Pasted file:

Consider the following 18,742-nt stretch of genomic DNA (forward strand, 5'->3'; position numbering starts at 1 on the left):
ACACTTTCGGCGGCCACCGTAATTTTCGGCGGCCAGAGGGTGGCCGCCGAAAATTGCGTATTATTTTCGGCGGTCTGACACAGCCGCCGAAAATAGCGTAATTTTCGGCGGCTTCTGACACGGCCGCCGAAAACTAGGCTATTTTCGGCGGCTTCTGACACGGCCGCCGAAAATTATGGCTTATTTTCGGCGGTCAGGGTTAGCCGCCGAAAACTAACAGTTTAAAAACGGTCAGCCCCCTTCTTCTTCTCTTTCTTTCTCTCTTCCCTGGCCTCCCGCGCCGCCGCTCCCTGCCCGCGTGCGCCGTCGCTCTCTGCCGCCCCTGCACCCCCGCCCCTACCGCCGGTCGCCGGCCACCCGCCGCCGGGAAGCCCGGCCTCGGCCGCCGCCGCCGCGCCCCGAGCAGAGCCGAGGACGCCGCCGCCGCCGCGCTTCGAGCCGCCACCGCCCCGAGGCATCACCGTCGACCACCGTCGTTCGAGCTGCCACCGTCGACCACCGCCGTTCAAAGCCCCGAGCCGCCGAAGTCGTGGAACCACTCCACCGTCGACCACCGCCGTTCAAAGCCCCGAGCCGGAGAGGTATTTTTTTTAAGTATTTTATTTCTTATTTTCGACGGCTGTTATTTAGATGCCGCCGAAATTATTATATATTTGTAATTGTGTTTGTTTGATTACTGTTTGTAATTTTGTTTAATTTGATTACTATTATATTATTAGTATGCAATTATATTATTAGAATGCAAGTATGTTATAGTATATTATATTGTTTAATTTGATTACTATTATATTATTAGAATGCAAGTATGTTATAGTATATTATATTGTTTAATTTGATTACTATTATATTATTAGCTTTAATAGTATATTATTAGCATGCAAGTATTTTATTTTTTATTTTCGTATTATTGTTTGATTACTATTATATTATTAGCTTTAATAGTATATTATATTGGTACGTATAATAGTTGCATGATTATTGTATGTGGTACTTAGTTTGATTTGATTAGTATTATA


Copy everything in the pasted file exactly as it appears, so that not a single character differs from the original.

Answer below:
Consider the following 18,742-nt stretch of genomic DNA (forward strand, 5'->3'; position numbering starts at 1 on the left):
ACACTTTCGGCGGCCACCGTAATTTTCGGCGGCCAGAGGGTGGCCGCCGAAAATTGCGTATTATTTTCGGCGGTCTGACACAGCCGCCGAAAATAGCGTAATTTTCGGCGGCTTCTGACACGGCCGCCGAAAACTAGGCTATTTTCGGCGGCTTCTGACACGGCCGCCGAAAATTATGGCTTATTTTCGGCGGTCAGGGTTAGCCGCCGAAAACTAACAGTTTAAAAACGGTCAGCCCCCTTCTTCTTCTCTTTCTTTCTCTCTTCCCTGGCCTCCCGCGCCGCCGCTCCCTGCCCGCGTGCGCCGTCGCTCTCTGCCGCCCCTGCACCCCCGCCCCTACCGCCGGTCGCCGGCCACCCGCCGCCGGGAAGCCCGGCCTCGGCCGCCGCCGCCGCGCCCCGAGCAGAGCCGAGGACGCCGCCGCCGCCGCGCTTCGAGCCGCCACCGCCCCGAGGCATCACCGTCGACCACCGTCGTTCGAGCTGCCACCGTCGACCACCGCCGTTCAAAGCCCCGAGCCGCCGAAGTCGTGGAACCACTCCACCGTCGACCACCGCCGTTCAAAGCCCCGAGCCGGAGAGGTATTTTTTTTAAGTATTTTATTTCTTATTTTCGACGGCTGTTATTTAGATGCCGCCGAAATTATTATATATTTGTAATTGTGTTTGTTTGATTACTGTTTGTAATTTTGTTTAATTTGATTACTATTATATTATTAGTATGCAATTATATTATTAGAATGCAAGTATGTTATAGTATATTATATTGTTTAATTTGATTACTATTATATTATTAGAATGCAAGTATGTTATAGTATATTATATTGTTTAATTTGATTACTATTATATTATTAGCTTTAATAGTATATTATTAGCATGCAAGTATTTTATTTTTTATTTTCGTATTATTGTTTGATTACTATTATATTATTAGCTTTAATAGTATATTATATTGGTACGTATAATAGTTGCATGATTATTGTATGTGGTACTTAGTTTGATTTGATTAGTATTATA